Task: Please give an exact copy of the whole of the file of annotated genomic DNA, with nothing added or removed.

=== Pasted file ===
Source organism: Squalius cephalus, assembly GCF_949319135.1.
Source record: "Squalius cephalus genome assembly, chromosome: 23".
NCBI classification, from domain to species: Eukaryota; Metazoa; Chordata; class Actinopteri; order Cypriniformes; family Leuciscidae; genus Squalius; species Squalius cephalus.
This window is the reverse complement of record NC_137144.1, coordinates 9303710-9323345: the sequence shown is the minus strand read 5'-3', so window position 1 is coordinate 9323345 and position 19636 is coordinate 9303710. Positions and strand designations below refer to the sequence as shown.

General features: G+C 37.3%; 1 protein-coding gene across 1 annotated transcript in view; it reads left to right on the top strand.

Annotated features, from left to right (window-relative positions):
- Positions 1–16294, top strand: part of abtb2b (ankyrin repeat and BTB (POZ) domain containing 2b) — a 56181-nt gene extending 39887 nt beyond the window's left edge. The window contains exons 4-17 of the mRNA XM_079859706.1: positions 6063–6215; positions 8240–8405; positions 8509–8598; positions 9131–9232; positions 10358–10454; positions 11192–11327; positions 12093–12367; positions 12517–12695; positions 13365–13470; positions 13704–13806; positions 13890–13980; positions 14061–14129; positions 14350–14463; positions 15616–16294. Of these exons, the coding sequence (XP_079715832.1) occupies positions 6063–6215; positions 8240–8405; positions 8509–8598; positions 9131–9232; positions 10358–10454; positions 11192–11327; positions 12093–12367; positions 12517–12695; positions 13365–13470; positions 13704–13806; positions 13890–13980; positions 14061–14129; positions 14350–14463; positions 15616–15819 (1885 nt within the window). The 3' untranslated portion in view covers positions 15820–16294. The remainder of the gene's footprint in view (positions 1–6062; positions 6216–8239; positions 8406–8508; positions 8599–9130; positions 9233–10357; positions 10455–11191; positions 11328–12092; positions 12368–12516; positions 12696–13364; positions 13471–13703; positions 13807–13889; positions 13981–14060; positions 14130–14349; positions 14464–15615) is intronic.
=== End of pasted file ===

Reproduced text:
Source organism: Squalius cephalus, assembly GCF_949319135.1.
Source record: "Squalius cephalus genome assembly, chromosome: 23".
NCBI classification, from domain to species: Eukaryota; Metazoa; Chordata; class Actinopteri; order Cypriniformes; family Leuciscidae; genus Squalius; species Squalius cephalus.
This window is the reverse complement of record NC_137144.1, coordinates 9303710-9323345: the sequence shown is the minus strand read 5'-3', so window position 1 is coordinate 9323345 and position 19636 is coordinate 9303710. Positions and strand designations below refer to the sequence as shown.

General features: G+C 37.3%; 1 protein-coding gene across 1 annotated transcript in view; it reads left to right on the top strand.

Annotated features, from left to right (window-relative positions):
- Positions 1–16294, top strand: part of abtb2b (ankyrin repeat and BTB (POZ) domain containing 2b) — a 56181-nt gene extending 39887 nt beyond the window's left edge. The window contains exons 4-17 of the mRNA XM_079859706.1: positions 6063–6215; positions 8240–8405; positions 8509–8598; positions 9131–9232; positions 10358–10454; positions 11192–11327; positions 12093–12367; positions 12517–12695; positions 13365–13470; positions 13704–13806; positions 13890–13980; positions 14061–14129; positions 14350–14463; positions 15616–16294. Of these exons, the coding sequence (XP_079715832.1) occupies positions 6063–6215; positions 8240–8405; positions 8509–8598; positions 9131–9232; positions 10358–10454; positions 11192–11327; positions 12093–12367; positions 12517–12695; positions 13365–13470; positions 13704–13806; positions 13890–13980; positions 14061–14129; positions 14350–14463; positions 15616–15819 (1885 nt within the window). The 3' untranslated portion in view covers positions 15820–16294. The remainder of the gene's footprint in view (positions 1–6062; positions 6216–8239; positions 8406–8508; positions 8599–9130; positions 9233–10357; positions 10455–11191; positions 11328–12092; positions 12368–12516; positions 12696–13364; positions 13471–13703; positions 13807–13889; positions 13981–14060; positions 14130–14349; positions 14464–15615) is intronic.